Modern Perspectives on Job Satisfaction

Topics: Management, Employment, Organizational studies and human resource management Pages: 4 (1007 words) Published: January 12, 2010
Table of Contents
{text:bookmark-start} ABSTRACT {text:bookmark-end}

“Happy employees are productive employees; happy employees are not productive employees” (Saari 2004). These statements clearly explain the predicament and debate found among practitioners concerning employee attitudes and the determination of level of job satisfaction. This report is based on recent research on job satisfaction and its findings that will appear significant in present modern organisations. As the branches of job satisfaction are numerous, for the sake of better insight, this report has main focus on the relation and effects of organisational diversity, ethical climate, and employee attitudes with job satisfaction. In the latter part of the report, there are recommendations based on latest literature review for managers to enhance organisational practices and environment that lead to increased level of employee satisfaction. {text:bookmark-start} INTRODUCTION {text:bookmark-end}

Job satisfaction of employees is defined as “their positive or pleasurable emotional state based on their job experiences” (Elçi 2009). Several important behavioural factors in an organisation have relationship with job satisfaction, such as propensity to leave, turnover intention, absenteeism, productivity and performance (Saari 2004 & Wood 2006, pp. 58). Studies on the relationship between these various factors and job satisfaction date back to ages and have a very controversial history. For example, initially researchers found a trivial relationship between job satisfaction and performance but later on with recent empirical studies researchers found out that this relationship is significant and it is even stronger for professional jobs (Saari 2004; Mohr 2008 & Pitts 2009). Building on past finding, report centres on new topics of discussion such as diversity management, ethical climate, and employee attitudes, and highlights latest findings based on latest and modern tools of research....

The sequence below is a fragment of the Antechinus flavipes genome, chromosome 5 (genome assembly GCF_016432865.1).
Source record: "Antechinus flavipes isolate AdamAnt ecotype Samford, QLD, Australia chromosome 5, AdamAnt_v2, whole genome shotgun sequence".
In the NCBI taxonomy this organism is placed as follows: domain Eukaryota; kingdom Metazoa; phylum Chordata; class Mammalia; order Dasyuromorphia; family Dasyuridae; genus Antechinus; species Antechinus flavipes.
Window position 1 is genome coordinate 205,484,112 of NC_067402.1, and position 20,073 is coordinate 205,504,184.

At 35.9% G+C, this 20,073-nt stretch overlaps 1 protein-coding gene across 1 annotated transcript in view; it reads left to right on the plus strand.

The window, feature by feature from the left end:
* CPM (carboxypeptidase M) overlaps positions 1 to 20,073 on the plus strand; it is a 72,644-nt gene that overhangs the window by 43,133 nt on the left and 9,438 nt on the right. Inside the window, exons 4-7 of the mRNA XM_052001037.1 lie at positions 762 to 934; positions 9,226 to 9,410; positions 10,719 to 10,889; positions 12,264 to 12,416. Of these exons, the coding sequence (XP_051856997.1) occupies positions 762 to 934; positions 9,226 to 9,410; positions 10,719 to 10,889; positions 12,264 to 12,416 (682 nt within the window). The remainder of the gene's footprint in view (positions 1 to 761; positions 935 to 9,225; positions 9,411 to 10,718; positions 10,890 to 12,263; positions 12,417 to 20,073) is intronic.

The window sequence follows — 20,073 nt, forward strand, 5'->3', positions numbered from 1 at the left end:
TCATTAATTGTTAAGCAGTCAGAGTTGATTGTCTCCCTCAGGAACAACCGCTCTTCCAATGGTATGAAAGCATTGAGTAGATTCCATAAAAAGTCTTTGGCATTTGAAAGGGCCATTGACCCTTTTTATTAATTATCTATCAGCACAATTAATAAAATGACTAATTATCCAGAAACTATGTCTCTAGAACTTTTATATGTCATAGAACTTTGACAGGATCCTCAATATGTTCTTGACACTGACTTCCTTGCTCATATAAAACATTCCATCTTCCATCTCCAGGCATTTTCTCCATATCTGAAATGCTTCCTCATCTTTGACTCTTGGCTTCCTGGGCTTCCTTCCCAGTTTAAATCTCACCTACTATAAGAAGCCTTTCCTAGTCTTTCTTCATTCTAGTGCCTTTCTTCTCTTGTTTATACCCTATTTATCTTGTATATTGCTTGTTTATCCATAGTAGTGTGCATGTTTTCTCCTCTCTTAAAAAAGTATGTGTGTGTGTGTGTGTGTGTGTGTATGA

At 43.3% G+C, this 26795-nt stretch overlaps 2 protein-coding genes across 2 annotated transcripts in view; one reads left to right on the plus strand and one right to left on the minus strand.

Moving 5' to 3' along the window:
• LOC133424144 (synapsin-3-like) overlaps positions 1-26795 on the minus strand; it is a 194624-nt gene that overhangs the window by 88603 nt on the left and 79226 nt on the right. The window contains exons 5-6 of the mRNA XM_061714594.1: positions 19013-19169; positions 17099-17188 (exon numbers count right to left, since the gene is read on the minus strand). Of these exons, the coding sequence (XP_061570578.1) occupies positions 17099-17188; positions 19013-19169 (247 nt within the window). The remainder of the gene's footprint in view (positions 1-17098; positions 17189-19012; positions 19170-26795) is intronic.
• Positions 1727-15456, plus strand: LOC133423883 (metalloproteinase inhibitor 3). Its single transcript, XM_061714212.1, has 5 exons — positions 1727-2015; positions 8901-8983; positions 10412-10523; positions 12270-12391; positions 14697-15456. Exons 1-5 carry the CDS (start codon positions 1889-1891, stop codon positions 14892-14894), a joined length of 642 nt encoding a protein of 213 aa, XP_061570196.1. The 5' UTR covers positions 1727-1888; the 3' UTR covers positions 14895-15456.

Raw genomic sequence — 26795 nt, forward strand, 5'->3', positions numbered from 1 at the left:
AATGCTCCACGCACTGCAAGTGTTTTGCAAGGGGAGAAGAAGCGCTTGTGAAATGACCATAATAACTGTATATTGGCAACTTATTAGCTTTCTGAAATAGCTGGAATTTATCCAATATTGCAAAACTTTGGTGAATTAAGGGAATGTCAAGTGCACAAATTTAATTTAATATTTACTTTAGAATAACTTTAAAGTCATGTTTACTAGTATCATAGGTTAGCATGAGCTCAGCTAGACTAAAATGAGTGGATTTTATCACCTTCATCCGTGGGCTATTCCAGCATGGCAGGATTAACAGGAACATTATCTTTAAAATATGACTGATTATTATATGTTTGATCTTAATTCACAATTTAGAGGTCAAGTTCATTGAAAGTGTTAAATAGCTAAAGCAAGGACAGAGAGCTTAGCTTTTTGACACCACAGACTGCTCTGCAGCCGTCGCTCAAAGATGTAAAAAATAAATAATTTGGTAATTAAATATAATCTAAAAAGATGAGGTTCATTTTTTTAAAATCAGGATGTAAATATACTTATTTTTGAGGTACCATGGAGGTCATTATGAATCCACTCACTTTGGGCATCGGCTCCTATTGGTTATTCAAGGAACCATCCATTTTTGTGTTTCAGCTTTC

References: {text:bookmark-end}
Elçi, M & Alpkan, L 2009, ‘The Impact of Perceived Organisational Ethical Climate on Work Satisfaction’, Journal of Business Ethics, vol. 84, pp. 297-311
Jaramillo, F, Mulki, JP, & Solomon, P 2006, ‘The Role of Ethical Climate on Salesperson’s Role Stress, Job Attitudes, Turnover Intention, and Job Performance’, Journal of Personal Selling & Sales Management, vol. XXVI, no. 3, pp. 271–282
Mohr, RD & Zoghi, C 2008, ‘High-Involvement Work Design and Job Satisfaction’, Industrial and Labour Relations Review, vol. 61, no. 3, pp. 275-296
Pitts, D 2009, ‘Diversity management, job satisfaction and performance evidence from U.S. federal Agencies’, Public Administration Review, vol. 69, no. 2, pp. 328- 338
Saari, LM & Judge, TA 2004, ‘Employee attitudes and job satisfaction’, Human Resource Management, vol. 43, no. 4, pp. 395-407
Victor, B & Cullen, JB 1987, ‘A Theory and Measure of Ethical Climate in Organisations’, in W. C. Frederick (ed.), ‘Research in Corporate Social Performance and Policy’, JAI Press, pp. 51–71
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